________________ CM . . . . Volume XIII Number 4 . . . . October 13, 2006

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This Beggar’s Description.

Pierre Tétrault (Director & Writer). Gerry Flahive (Producer).
Montreal, PQ: National Film Board of Canada, 2005.
65 min., VHS & DVD, $99.95.
Order Number: 9105 214.

Subject Headings:
Schizophrenics - Quebec (Province)-Montreal-Biography.
Schezophrenics-Social Aspects.

Grades 11 and up / Ages 16 and up.

Review by Cathy Vincent-Linderoos.

**** /4

The prose, poetry and music of Philip Tetrault come to life in a moving video about one man's life, his schizophrenia and his personal impact on his family and others.

     Pierre Tétrault, writer and director of This Beggar's Description, illustrates many aspects of the mental illness we call schizophrenia. Much of the film's footage was shot of Philip, Pierre’s brother. Integral  to Pierre's admiring, caring perspective, we often see and hear Philip reading from his own written work, playing the pan flute and chatting with others. In one scene, we see him apparently drunk and shouting his heart out while perched on some roadside refuse. The Montreal backdrop -- complete with several fragments of Leonard Cohen songs --  sets the tone perfectly for this haunting tribute to one man with a  disability and his life's work. An engaging cameo appearance with Cohen chatting to Philip about his poetry is included.

     Numerous creative film techniques are used to convey how reality may have appeared to Philip during some of his psychotic episodes. These techniques serve to show us more "clearly" the disorienting, terror-inducing aspects of the illness. We are left with the image of a resourceful, talented man who somehow has maintained a sense of humour and an appreciation for the few beautiful aspects of his life on the street -- despite staggering, ongoing loss and suffering.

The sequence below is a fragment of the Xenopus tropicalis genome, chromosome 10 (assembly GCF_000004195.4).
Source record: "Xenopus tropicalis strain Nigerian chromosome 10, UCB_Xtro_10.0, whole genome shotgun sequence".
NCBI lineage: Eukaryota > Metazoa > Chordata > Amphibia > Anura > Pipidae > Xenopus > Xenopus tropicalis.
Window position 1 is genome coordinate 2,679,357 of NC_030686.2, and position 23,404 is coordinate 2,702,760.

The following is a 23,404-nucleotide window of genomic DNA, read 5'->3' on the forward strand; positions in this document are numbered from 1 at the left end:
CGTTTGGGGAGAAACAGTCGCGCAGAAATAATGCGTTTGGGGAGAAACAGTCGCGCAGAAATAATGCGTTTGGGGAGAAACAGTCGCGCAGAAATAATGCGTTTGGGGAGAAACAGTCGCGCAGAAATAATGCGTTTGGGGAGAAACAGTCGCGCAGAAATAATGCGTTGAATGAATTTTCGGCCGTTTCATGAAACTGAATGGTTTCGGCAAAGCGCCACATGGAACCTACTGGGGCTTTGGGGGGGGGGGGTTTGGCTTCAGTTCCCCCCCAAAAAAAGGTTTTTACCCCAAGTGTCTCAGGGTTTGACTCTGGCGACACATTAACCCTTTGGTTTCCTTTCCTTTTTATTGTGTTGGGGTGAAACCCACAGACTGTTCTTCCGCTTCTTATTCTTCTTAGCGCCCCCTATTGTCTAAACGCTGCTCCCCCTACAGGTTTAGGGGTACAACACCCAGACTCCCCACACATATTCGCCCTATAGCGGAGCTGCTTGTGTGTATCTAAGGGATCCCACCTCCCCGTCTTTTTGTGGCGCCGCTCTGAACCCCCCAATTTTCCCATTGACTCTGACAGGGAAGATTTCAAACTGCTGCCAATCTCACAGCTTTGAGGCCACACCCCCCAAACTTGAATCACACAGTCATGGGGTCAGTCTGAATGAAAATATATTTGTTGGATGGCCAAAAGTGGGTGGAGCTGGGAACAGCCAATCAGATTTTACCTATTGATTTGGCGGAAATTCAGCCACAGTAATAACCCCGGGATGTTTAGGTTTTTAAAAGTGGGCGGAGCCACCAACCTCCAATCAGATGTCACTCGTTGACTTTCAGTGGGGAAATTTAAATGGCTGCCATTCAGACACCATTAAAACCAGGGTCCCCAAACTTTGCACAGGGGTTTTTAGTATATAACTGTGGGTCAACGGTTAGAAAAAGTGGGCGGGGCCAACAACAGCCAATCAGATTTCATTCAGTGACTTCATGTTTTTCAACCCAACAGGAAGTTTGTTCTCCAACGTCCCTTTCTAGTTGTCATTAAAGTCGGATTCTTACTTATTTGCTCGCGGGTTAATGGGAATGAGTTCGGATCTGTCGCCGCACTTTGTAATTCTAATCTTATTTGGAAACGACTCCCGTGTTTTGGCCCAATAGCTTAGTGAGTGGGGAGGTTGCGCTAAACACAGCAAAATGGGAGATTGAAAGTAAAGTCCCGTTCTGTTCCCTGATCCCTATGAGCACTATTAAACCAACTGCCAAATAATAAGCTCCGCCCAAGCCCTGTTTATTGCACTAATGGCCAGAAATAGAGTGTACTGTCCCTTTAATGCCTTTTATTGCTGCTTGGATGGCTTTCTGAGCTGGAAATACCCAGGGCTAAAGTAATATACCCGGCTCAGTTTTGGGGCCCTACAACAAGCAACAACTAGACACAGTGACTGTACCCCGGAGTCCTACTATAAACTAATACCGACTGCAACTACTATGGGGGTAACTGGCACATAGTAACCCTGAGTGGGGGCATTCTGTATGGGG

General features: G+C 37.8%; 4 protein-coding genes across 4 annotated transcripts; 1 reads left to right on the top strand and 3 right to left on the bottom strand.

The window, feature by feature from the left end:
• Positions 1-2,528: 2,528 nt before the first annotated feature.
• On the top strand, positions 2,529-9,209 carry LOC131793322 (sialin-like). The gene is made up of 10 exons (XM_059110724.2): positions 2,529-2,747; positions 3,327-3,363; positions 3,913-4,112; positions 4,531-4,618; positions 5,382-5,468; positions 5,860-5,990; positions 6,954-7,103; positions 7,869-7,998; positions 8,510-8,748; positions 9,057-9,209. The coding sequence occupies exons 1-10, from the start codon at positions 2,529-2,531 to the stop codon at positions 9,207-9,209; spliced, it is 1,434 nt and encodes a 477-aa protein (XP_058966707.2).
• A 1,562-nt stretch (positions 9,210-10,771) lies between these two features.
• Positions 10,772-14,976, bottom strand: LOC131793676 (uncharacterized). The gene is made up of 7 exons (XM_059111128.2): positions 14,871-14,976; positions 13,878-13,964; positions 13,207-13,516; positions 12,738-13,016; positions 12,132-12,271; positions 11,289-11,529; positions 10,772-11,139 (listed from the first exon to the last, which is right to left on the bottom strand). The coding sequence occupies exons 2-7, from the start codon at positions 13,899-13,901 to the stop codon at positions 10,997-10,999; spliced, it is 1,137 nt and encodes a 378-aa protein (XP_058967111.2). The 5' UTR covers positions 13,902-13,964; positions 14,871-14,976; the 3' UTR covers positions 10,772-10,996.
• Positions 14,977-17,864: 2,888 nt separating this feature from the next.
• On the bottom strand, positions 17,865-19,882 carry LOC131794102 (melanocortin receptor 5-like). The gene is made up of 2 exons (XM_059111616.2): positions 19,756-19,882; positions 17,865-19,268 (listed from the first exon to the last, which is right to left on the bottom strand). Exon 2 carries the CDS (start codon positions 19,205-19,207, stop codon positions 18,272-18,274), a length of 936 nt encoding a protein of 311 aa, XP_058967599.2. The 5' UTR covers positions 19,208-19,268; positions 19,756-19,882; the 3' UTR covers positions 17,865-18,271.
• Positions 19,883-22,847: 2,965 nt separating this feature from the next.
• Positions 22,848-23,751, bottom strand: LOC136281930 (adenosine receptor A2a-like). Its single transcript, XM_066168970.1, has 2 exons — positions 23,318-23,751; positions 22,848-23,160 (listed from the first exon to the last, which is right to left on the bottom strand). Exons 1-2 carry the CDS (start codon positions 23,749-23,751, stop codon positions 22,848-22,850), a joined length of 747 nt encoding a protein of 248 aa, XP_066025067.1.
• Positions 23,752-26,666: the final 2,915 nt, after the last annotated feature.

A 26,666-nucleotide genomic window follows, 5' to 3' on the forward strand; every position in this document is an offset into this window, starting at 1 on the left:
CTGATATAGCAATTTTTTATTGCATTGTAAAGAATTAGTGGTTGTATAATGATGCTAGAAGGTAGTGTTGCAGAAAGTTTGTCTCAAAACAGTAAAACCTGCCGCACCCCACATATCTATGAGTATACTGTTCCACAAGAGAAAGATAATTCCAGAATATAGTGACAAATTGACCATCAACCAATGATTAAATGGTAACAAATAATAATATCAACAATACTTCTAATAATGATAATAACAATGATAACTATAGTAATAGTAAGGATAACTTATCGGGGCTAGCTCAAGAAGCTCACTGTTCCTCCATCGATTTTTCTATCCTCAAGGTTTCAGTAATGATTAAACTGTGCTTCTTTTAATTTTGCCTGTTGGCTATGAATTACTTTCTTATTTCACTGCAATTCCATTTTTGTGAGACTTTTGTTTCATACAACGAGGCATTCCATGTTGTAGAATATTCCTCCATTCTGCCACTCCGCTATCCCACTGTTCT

Through the presentation of the points of view of those who see Philip as a brave man and as someone who values his rare but warm moments of contact with family members, we are encouraged to suspend any harsh judgements we might have. Overall, we come to see him more as an accomplished writer, musician, connected father and less as a homeless person who drinks too much. At one point, Pierre points out that it is ultimately Philip, his mentally ill yet sensitive brother, who is able to help him come to terms with the death of their cherished mother.

     The film won the 2006 C.B.C. Newsworld Award for Best Documentary in the Independent Film and Video Festival. It would be an excellent choice of documentary to show high school or college students who are studying mental illness, schizophrenia, homelessness, or disability and stereotyping. This film does not comment directly upon about the huge costs of an inadequate social safety net to people with mental illness as it affects individual Canadians and their loved ones, nor the gaping absence of adequate housing in this country for hard-to-serve people with mental illnesses. However, it would be a very good springboard to these particular discussions. Students should be asked why, in their opinion, the director did not include any commentary in this film about the issue of homelessness today in Canadian cities.

Highly Recommended.

Cathy Vincent-Linderoos is a retired teacher living in London ON. She is a member of the Accessibility for Ontarians with Disabilities Act (AODA) Alliance which can be found at www.aodaalliance.org.

 

 

To comment on this title or this review, send mail to cm@umanitoba.ca.

Copyright the Manitoba Library Association. Reproduction for personal use is permitted only if this copyright notice is maintained. Any other reproduction is prohibited without permission.
Published by
The Manitoba Library Association
ISSN 1201-9364
Hosted by the University of Manitoba.
 

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